” When the U.S. National Security Agency intercepted the online accounts of legally targeted foreigners over a four-year period it also collected the conversations of nine times as many ordinary Internet users, both Americans and non-Americans, according to a probe by The Washington Post.
Nearly half of those surveillance files contained names, email addresses or other details that the NSA marked as belonging to U.S. citizens or residents, the Post reported in a story posted on its website Saturday night. While the federal agency tried to protect their privacy by masking more than 65,000 such references to individuals, the newspaper said it found nearly 900 additional email addresses that could be strongly linked to U.S. citizens or residents.”
The Snowden revelations continue to reveal the extent of State spying during the Age Of Obama …
” The material reviewed by the Post included roughly 160,000 intercepted e-mail and instant-message conversations, some of them hundreds of pages long, and 7,900 documents taken from more than 11,000 online accounts. It spanned President Barack Obama’s first term, 2009 to 2012, and was provided to the Post by former NSA analyst Edward Snowden.
The daily lives of more than 10,000 account holders who were not targeted were catalogued and recorded, the Post reported. The newspaper described that material as telling “stories of love and heartbreak, illicit sexual liaisons, mental-health crises, political and religious conversions, financial anxieties and disappointed hopes.” The material collected included more than 5,000 private photos, the paper said.”
” The curled metal fixtures set to go up on a handful of Michigan Avenue light poles later this summer may look like delicate pieces of sculpture, but researchers say they’ll provide a big step forward in the way Chicago understands itself by observing the city’s people and surroundings.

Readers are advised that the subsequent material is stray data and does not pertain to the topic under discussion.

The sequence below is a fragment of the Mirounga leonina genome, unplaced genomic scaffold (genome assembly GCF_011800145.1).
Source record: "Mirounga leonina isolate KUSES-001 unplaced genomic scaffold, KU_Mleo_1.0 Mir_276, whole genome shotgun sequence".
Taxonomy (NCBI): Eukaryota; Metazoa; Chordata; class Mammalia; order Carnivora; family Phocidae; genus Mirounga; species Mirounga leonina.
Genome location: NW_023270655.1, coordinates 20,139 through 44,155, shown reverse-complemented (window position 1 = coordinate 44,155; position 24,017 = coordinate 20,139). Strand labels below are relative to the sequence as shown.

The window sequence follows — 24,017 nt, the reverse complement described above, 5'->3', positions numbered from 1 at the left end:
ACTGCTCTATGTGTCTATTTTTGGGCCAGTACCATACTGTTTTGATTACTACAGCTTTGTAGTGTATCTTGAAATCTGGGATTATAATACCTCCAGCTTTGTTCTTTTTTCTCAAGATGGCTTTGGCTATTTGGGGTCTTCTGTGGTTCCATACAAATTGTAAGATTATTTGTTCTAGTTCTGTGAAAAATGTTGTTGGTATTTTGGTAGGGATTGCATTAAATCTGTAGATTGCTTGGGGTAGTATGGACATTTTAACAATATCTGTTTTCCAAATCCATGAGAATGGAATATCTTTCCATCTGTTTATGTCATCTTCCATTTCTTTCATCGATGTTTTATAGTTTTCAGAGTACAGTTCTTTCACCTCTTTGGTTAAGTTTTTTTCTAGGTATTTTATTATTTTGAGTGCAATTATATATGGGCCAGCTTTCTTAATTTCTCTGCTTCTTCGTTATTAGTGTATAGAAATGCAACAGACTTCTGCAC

The smooth, perforated sheaths of metal are decorative, but their job is to protect and conceal a system of data-collection sensors that will measure air quality, light intensity, sound volume, heat, precipitation and wind. The sensors will also count people by measuring wireless signals on mobile devices.”
” Some experts caution that efforts like the one launching here to collect data from people and their surroundings pose concerns of a Big Brother intrusion into personal privacy.
In particular, sensors collecting cellphone data make privacy proponents nervous. But computer scientist Charlie Catlett said the planners have taken precautions to design their sensors to observe mobile devices and count contact with the signal rather than record the digital address of each device.”
Chicago Tribune has more on the latest intrusions into personal privacy
” For Sen. Dianne Feinstein, regulation of unmanned aerial vehicles has gotten personal.
In an interview with CBS’s “60 Minutes” that aired on Sunday night, the California Democrat said a drone spied into the window of her home during a protest outside her house, and that privacy concerns for the technology were “major.”
“ I’m in my home and there’s a demonstration out front, and I go to peek out the window and there’s a drone facing me,” she recalled.
Demonstrators from Code Pink who were protesting government surveillance at the time, said the device was merely a toy helicopter, but Feinstein used the instance to sound off about the importance of controlling the technology through government regulation.”
We can be sure that the authoritarian proclivities of Madam Feinstein preclude any hindrance of State operated drones and confine themselves to the use of the technology by private citizens only . Continue reading